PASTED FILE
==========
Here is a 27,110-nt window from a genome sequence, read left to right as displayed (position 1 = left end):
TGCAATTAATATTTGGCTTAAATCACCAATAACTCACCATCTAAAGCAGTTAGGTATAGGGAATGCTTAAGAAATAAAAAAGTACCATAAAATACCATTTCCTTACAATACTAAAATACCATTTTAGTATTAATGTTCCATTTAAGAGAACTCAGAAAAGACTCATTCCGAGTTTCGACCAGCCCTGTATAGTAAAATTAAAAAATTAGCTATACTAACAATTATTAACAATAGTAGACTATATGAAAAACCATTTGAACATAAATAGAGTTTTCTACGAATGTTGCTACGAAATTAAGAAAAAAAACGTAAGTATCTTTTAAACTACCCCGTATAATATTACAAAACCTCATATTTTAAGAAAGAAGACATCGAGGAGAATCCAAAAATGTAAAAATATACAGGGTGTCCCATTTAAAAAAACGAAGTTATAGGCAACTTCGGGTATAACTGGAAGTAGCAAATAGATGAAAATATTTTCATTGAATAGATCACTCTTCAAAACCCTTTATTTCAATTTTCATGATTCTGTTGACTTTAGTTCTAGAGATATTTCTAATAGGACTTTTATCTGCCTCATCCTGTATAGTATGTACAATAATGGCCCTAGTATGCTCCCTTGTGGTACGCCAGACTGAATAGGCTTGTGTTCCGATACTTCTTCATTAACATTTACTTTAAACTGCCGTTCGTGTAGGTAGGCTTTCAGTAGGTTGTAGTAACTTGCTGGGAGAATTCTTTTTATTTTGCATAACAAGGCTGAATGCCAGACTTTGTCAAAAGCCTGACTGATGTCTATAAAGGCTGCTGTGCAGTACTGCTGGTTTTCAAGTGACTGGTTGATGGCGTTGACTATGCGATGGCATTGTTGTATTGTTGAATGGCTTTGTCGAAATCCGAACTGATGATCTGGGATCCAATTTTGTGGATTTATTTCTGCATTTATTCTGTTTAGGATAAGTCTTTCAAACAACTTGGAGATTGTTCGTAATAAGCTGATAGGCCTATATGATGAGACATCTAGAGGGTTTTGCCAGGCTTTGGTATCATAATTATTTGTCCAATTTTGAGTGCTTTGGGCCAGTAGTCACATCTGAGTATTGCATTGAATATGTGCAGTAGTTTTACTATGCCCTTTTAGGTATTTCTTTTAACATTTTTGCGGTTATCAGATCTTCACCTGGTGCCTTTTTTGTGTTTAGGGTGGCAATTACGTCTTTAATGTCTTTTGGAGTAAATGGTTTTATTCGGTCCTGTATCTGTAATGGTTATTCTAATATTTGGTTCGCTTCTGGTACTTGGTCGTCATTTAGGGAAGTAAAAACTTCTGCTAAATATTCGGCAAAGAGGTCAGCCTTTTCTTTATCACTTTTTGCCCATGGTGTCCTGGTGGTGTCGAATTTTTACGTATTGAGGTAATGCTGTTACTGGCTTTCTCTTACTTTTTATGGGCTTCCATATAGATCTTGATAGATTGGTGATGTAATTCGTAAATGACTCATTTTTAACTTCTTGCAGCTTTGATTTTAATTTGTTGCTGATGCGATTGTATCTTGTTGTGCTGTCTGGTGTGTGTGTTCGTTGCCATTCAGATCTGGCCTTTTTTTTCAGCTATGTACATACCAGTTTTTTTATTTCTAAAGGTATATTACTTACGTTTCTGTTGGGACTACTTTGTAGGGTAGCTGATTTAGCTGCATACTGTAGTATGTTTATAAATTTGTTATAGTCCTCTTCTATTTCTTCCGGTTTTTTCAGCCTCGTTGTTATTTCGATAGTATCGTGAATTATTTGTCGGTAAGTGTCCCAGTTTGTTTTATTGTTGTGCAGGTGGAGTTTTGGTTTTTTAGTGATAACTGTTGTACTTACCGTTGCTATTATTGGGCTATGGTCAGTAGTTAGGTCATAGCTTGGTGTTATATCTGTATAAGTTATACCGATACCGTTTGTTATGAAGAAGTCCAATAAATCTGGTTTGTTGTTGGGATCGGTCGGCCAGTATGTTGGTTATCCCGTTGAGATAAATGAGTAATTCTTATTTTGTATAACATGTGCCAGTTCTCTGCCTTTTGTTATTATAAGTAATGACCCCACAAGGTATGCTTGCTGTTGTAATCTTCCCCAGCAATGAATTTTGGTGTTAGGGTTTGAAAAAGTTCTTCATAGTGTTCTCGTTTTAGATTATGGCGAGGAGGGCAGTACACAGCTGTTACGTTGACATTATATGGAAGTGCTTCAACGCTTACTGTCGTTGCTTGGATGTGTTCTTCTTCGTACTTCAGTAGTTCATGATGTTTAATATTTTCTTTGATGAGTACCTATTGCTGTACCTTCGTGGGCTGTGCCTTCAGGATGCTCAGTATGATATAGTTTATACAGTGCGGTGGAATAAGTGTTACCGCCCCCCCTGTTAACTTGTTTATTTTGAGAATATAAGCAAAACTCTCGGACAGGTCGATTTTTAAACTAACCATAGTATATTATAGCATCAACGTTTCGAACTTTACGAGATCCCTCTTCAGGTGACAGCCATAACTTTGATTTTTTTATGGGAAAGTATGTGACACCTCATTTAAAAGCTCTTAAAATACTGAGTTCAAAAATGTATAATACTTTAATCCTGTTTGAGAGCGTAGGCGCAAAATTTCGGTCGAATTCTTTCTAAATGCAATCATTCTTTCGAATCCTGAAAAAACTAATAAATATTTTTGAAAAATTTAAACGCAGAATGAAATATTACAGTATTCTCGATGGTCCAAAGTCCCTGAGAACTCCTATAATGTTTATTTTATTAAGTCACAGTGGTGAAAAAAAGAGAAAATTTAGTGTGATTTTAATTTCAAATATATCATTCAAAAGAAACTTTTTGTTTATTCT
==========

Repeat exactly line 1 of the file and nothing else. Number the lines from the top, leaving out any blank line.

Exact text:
Here is a 27,110-nt window from a genome sequence, read left to right as displayed (position 1 = left end):